“The training covers water quality and crop production best management practices, including encouraging growers to adhere to the principles of applying the right fertilizer at the right rate at the right time and in the right place,” he said.… Continue reading

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Plan now for 2015 weed control

As herbicide resistant weeds become more prevalent across the Eastern Corn Belt, university weed experts and agronomists continue to advocate the importance of fall herbicide applications. University research has proven to be practical and applicable in the field. Growers who make fall herbicide applications have an easier time keeping weeds under control in the following growing season, and as a result, have cleaner fields.

As harvest winds down, it will be important to take some time to plan for fall herbicide applications. There are many resources available, including articles and discussions of research studies performed by university experts. There are many questions concerning these applications such as: When to apply? What products? What rates? How much should I spend? If you only have time to read one article on the subject, check out this excellent article by Ohio State University’s Mark Loux by clicking here.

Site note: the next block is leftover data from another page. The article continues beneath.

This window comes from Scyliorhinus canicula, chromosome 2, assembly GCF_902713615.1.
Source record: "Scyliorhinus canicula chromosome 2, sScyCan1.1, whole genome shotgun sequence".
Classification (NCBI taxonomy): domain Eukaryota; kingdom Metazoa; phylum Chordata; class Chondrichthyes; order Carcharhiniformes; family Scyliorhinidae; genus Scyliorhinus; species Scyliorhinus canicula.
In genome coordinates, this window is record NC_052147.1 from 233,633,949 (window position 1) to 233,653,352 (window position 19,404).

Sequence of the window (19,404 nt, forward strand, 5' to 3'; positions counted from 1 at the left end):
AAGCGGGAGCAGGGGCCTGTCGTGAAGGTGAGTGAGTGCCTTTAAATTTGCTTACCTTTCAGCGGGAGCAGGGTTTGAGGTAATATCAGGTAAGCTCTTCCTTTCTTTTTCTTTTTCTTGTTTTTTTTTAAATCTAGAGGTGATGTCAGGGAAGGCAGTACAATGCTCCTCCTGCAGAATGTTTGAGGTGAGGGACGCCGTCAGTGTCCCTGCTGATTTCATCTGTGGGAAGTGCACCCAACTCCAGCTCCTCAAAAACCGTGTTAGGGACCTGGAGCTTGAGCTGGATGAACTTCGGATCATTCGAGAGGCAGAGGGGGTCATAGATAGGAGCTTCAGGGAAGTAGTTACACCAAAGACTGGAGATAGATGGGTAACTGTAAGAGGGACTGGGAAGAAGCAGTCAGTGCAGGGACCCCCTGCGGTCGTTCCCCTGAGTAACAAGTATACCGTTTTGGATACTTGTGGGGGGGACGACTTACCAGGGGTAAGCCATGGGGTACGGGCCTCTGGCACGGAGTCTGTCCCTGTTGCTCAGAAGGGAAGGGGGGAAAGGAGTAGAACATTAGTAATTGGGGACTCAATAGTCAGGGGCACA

As always, Seed Consultants’ agronomy staff is available and has provided the sales staff with resources to assist customers in making sound agronomic decisions this fall.… Continue reading

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Getting late to plant wheat

Growers may still have time to plant wheat this fall even though cool, wet weather that has delayed the soybean harvest for many growers is making wheat planting difficult for some, according to a field crops expert with Ohio State University’s College of Food, Agricultural, and Environmental Sciences.

While wheat is ideally planted within 10 days past the fly-free safe date, which has now passed, growers can still plant wheat later into October but doing so is risky, said Laura Lindsey, a soybean and small grains specialist with the college’s outreach arm, Ohio State University Extension.